Optus scholarship students are the future of cybersecurity

Optus scholarship students are the future of cybersecurity

La Trobe Optus Cybersecurity Scholarship recipients, Emily Pendlebury and Daniel Hussey (middle), with John Paitardis, Managing Director Optus Business (left), and John Dewar, La Trobe University Vice-Chancellor (right).

With the rapid rise of new technologies transforming many industries, there’s been a lot of doom and gloom in the media about jobs being phased out of existence. What’s not talked about so often is the very same technologies are spawning new careers that are now in demand on a global scale.

One such industry is cybersecurity. Digital technology permeates almost every facet of our lives, and the misappropriation of that technology is now a serious concern.

As part of our commitment to equipping the next generation of cybersecurity experts, we’ve partnered with Optus to offer scholarships to students studying our cybersecurity degrees. These scholarships give financial support to the best and brightest future leaders in the world of cybersecurity.

We spoke with La Trobe scholarship recipients Emily Pendlebury (studying our Bachelor of Cybersecurity) and Daniel Hussey (undertaking our Master of Cybersecurity) about the scholarship and their career aspirations.

The La Trobe Optus Cybersecurity Scholarship is open until 31 January 2019. Each scholarship is worth $5000 per year for up to 2 years. If you’re eligible, apply now.

What does winning the scholarship mean to you?

Emily: Winning the scholarship means so much to me. It’s given me the confidence I need to stand as a strong woman in this industry. The opportunity to prove myself was also a great motivator for to me to study hard. It’s helping me to connect with like-minded people and pushing me to grow as an individual.

Daniel: It means I’m able to devote more time to study and improve my skills. Seeing cyber recognised as a growth area has assured me there is a strong future for myself and other La Trobe students pursuing his path.

What’s it like studying cybersecurity at La Trobe?

Emily: My experience has been nothing short of amazing. Our cohort is the first to experience the facilities in the refurbished CISCO lab. We’re also the first to have staff with extensive industry experience guiding us through our journey. With these tools and experts on hand, I feel well equipped for my career in cybersecurity.

Daniel: La Trobe was among the first Australian universities to offer courses in cybersecurity. We’ll be uniquely placed to demonstrate a commitment to our field at a time when cybersecurity is gaining recognition as an essential consideration for any modern organisation.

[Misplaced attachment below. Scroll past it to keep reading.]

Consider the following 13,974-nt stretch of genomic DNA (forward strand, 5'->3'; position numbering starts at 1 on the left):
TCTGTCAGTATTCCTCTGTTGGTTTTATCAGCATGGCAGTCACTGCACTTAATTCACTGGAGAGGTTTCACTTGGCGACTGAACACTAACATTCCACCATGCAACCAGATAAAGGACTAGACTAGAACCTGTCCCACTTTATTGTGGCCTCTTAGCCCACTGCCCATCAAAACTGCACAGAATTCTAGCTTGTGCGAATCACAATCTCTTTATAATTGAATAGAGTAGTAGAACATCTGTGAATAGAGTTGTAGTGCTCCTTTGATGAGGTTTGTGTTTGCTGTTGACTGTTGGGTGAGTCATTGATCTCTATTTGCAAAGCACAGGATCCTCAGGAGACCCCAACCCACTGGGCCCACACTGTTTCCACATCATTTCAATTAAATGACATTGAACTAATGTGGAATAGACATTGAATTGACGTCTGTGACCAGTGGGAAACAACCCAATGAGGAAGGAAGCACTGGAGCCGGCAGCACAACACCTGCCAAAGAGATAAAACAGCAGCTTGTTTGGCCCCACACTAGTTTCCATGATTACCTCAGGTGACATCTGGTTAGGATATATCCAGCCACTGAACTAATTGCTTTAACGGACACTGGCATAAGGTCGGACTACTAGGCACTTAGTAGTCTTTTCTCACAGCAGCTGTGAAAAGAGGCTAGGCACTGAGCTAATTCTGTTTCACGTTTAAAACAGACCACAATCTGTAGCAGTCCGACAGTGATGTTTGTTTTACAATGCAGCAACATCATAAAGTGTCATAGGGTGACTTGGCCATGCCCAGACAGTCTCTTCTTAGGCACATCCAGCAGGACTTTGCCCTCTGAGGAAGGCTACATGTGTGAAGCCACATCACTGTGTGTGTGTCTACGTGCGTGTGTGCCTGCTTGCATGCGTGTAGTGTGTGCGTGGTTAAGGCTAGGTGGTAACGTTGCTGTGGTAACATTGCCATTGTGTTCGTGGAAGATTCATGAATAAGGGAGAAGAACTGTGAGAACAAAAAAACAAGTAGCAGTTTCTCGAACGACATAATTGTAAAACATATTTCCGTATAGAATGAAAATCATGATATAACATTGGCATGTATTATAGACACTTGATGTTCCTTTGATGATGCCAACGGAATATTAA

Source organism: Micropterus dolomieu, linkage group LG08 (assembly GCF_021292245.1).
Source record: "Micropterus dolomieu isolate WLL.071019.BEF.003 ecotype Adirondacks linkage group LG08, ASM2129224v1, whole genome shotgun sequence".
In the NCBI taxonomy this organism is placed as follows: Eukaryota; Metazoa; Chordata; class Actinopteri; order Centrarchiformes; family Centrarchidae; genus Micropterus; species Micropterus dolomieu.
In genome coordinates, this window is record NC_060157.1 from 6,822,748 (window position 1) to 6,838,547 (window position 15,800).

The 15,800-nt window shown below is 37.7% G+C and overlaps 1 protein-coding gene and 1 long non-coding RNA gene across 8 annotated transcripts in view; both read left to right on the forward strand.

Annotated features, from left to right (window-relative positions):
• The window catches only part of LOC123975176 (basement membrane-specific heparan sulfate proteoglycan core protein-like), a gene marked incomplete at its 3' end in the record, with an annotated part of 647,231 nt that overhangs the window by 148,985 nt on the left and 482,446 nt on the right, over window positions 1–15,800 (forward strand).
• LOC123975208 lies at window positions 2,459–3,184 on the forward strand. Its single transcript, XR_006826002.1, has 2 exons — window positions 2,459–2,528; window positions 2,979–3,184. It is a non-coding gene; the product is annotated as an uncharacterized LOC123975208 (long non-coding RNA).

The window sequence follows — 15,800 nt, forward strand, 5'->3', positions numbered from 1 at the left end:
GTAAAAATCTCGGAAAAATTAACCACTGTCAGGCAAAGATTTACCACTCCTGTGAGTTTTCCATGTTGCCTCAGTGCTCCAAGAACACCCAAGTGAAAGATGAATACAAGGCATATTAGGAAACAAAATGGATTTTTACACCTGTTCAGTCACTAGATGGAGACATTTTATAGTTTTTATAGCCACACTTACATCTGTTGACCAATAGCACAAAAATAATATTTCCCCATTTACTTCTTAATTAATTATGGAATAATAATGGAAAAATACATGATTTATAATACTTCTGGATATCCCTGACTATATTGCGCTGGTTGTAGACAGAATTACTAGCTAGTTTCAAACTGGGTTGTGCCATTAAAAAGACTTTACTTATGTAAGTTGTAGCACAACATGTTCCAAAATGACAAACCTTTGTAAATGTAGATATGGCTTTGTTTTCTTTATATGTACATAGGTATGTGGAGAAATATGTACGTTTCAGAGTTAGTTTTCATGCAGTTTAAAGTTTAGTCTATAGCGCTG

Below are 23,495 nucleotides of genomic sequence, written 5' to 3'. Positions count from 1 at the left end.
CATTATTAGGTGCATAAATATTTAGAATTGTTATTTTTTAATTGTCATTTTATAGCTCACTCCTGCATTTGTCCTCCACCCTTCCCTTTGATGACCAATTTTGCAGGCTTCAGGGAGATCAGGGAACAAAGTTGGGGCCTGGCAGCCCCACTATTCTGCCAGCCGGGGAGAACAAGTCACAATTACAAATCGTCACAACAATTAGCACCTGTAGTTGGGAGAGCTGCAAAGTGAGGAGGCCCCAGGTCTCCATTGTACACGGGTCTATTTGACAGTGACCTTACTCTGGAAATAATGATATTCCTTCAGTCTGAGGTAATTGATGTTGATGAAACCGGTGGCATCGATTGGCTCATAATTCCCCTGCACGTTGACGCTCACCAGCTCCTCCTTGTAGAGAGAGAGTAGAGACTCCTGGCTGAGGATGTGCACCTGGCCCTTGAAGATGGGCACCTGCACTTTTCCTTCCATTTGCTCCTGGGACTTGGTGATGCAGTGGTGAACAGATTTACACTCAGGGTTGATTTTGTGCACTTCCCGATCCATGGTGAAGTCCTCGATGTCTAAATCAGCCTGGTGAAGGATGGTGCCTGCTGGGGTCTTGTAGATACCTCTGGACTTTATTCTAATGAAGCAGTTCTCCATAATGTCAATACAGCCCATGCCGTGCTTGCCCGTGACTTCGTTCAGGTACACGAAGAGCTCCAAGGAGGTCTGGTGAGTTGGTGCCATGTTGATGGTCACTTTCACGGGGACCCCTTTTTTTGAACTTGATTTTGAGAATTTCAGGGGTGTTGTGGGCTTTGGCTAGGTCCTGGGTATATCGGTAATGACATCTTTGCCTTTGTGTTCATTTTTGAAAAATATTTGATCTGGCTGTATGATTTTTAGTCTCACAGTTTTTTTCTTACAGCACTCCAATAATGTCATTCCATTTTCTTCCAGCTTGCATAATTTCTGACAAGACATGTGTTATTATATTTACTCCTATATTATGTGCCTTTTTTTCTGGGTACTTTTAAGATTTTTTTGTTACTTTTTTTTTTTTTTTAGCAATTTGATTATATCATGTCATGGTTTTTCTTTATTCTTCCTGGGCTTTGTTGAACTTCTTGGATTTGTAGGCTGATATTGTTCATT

What do you see as the most serious cybersecurity challenge facing the world?

Emily: The lack of awareness surrounding cybersecurity. Any device connected to the internet can be used for malicious purposes in the hands of an attacker if only a single weak password stands in its way.

Humans are prone to creating weak and predictable passwords. For example, most PINs start with “19”. We tend to use our birth years because they’re easy to remember. Raising awareness about password strength and multi-factor authentication needs to be encouraged.

Daniel: One of the most concerning possibilities is a boom in Internet of Things (IoT) devices that are developed without proper security considerations. Once these devices become ubiquitous in homes and businesses, there are sure to be some interesting headlines.

At a higher level, nation states and other resourced groups are certain to turn to cyber-means to pursue their interests. Managing conflict and norms around offensive cyber-techniques may be the most serious challenge we’ll face, both in technical and non-technical terms.

Any tips for people thinking of studying cybersecurity?

Emily: Take advantage of your resources. I came from a non-tech background and found using online content and reaching out to my teachers for help broadened my understanding. I’d also recommend joining one of the amazing clubs at La Trobe to really become involved in the community.

Daniel: Seek out people in the security community who want to help. They are definitely out there. Be honest about what your interests are, as well as your strengths and weaknesses. People will tell you how to improve, learn more and get what you want out of a career in cyber.

Get involved in as many extracurricular events in the security community as you can. Seek out placements, bootcamps and workshops. It feels like there are meetups, conferences and hackathons every few days. They all have something different to offer.

Find out more about studying cybersecurity at La Trobe

Already studying cybersecurity at La Trobe? Apply for the La Trobe Optus Cybersecurity Scholarship.

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